While only a few scripts are in use today (chiefly those with a common alphabetic root and those derived from Chinese characters), writing arose spontaneously in a number of different locations in the history of human culture. [Figure 6]
The oldest known fully-developed writing seems to have emerged in the ancient Near East, in two locations, at about the same time. Hieroglyphics appear in Egypt just as cuneiform signs (wedge-shaped images marked in clay) appear in ancient Mesopotamia about 3200 BCE.11 Whether the two systems, so different in structure and appearance, were independent inventions or influenced each other is an open question, but no physical or archaeological evidence has established a link between them. Another script developed, perhaps independently, around 3200 BCE in the Indus Valley.12 It has never been deciphered and disappeared after about 1900 BCE. It may have been absorbed into or replaced by other later scripts, but the symbols, many impressions of seals or stamps, may signify ownership, historical events, or myths. Much controversy still surrounds their meaning and their social function and none of the inscriptions or impressions are very lengthy though they do contain signs that repeat—a crucial characteristic of a writing system. [Figure 7] [Figure 8] [Figure 9]
Developments in Crete, such as Minoan Linear A (dated to 2500 BCE at the earliest), Mycenean Linear B (around 1450 BCE), and the hieroglyphics in Cyprus (also perhaps as early as 2100 BCE), may have been spontaneous developments or the result of influence from contact with other Mediterranean settlements to the east.13 Cultural exchange of ideas often produces imitation of a practice, even where an actual specific script or form is not passed from one group to another. For example, the rongo-rongo writing in Easter Island developed in the 19th century after contact with Europeans still remains a mystery in many ways. We know little of its origin, meaning, and use. It may have been an attempt to imitate European practices, or a spontaneous and independent invention. [Figure 10]
Mesoamerican scripts, including Olmec, or Zapotec, which vie for claim to be earliest, were invented around 600 BCE, considerably later than writing in the ancient Near East.14 Mayan glyphs and Aztec writing built on these in later centuries. A recent discovery, the Cascajal Block, found in 2006, has been dated to around 900 BCE and is covered in glyphs that are not similar to any other New World writing.15 Whether such an object is unique and the result of a single individual’s expressive impulse or part of a long history whose artifacts have vanished is hard to say, but the developed quality of the glyphs suggests they were part of a system of some kind. The structure of Mesoamerican writing is also distinct, with its combination of logographic word signs and syllabic signs for sound units. In these systems, spatial properties of surfaces also came into play, with proximity and orientation as part of the meaning of elaborated glyphs. [Figure 11] [Figure 12]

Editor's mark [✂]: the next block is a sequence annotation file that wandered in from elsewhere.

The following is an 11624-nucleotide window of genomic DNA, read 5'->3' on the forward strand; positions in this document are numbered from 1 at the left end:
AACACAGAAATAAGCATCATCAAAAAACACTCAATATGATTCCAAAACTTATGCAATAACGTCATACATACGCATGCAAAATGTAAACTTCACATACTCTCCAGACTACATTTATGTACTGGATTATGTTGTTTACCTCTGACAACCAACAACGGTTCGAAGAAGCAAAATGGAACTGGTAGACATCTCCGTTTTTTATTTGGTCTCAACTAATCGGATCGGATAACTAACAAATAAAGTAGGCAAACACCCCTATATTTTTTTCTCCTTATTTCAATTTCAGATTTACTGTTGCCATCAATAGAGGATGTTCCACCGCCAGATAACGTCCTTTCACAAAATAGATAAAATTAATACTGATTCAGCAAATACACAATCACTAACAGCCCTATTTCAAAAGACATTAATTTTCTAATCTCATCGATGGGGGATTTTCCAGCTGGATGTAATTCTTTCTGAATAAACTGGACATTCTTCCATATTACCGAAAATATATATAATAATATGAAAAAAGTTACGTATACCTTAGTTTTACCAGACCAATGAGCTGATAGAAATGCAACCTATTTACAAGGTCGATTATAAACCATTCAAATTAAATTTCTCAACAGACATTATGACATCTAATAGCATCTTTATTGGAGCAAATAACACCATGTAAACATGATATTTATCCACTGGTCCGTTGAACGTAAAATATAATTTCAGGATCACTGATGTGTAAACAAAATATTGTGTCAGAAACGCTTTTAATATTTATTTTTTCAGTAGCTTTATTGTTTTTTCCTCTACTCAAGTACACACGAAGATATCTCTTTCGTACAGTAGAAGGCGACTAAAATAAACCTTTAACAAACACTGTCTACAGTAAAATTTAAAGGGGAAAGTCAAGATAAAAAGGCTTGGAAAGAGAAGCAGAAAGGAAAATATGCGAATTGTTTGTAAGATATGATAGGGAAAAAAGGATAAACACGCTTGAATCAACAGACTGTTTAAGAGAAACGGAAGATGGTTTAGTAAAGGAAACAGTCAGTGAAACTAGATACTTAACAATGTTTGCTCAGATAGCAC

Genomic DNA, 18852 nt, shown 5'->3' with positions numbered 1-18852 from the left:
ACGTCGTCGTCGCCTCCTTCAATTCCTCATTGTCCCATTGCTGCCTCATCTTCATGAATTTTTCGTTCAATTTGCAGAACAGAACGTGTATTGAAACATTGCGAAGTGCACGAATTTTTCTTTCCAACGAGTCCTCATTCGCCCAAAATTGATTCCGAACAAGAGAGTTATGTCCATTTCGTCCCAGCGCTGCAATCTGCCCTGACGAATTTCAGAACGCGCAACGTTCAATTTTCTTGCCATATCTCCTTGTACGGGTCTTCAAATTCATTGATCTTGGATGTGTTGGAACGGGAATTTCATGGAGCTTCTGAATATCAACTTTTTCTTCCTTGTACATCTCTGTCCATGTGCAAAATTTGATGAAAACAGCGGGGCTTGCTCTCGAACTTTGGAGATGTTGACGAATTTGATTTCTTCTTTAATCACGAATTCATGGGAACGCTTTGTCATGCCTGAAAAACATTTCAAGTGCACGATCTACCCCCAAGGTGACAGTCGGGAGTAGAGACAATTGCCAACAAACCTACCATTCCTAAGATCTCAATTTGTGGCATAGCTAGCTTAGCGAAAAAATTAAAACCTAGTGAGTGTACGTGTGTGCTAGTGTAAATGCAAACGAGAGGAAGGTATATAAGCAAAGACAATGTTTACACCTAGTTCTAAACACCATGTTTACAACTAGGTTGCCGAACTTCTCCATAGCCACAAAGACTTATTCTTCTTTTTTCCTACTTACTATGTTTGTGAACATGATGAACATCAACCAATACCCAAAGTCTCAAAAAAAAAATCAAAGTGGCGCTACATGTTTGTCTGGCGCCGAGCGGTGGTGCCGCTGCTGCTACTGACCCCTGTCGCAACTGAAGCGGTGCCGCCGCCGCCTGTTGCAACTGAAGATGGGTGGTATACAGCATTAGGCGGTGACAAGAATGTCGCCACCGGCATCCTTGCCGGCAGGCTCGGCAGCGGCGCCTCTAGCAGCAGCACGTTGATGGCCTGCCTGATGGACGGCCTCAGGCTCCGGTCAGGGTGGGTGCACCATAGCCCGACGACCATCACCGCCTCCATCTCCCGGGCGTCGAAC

The oldest extant evidence for legible Chinese writing dates the invention to about 3500 years ago, or about 1500 BCE, though here, again, there is controversy about the deeper past, as noted above, and longer trajectory of development.16 Emblems, cartouches (oval forms containing the signs that make up a name), and other identifying signs or glyphs with figurative imagery may have a longer history in China, but whether they were related to language or served other representational purposes like personal signatures or talismanic marks is hard to say. [Figure 13]
Within recorded history, certain deliberate inventions of script forms have occurred more recently, such as the early 19th-century invention by Chief Sequoyah of a script for the Cherokee language, the Hangul script for Korean, first officially put into service in 1446, and a script for the Hmong language at the end of the 19th century.17 The many adaptations and modifications of alphabetic scripts serve a wide array of language groups. Deliberate modifications, such as Cyrillic, Church Slavonic, and Armenian occur in the early centuries of the Common Era.18 These are all adaptations of the alphabet, and share its common root, as will be discussed in detail in the next chapter.
With this overview (keeping the Cypriote, Minoan, and various Native American symbol sets in mind) we have surveyed the history of origins of writing from a global perspective. Much misunderstanding abounds in popular perception about the age of scripts and differences among them, and the next chapter will focus on the ancient Near East where the alphabet arose and from which it spread. This will provide a larger explanation of the scripts in use today.
But first, we turn to the concept of proto-writing as it has been developed in the ground-breaking work of scholar Denise Schmandt-Besserat.19 Her research on tokens, shaped clay objects, from Uruk in ancient Mesopotamia, has determined that an elaborate counting and accounting system existed among the people who lived in Mesopotamia and the ancient Middle East and that these small objects are in fact a form of early record-keeping in proto-writing. Her work was instrumental in changing ideas about the evolution of scripts and their functions. Before her study of these objects and their role in the economy of the ancient Near East, writing was considered a far more recent invention. But her analyses have pushed the dates for use of what are called tokens back to early as 8500-8000 BCE.20 [Figure 14]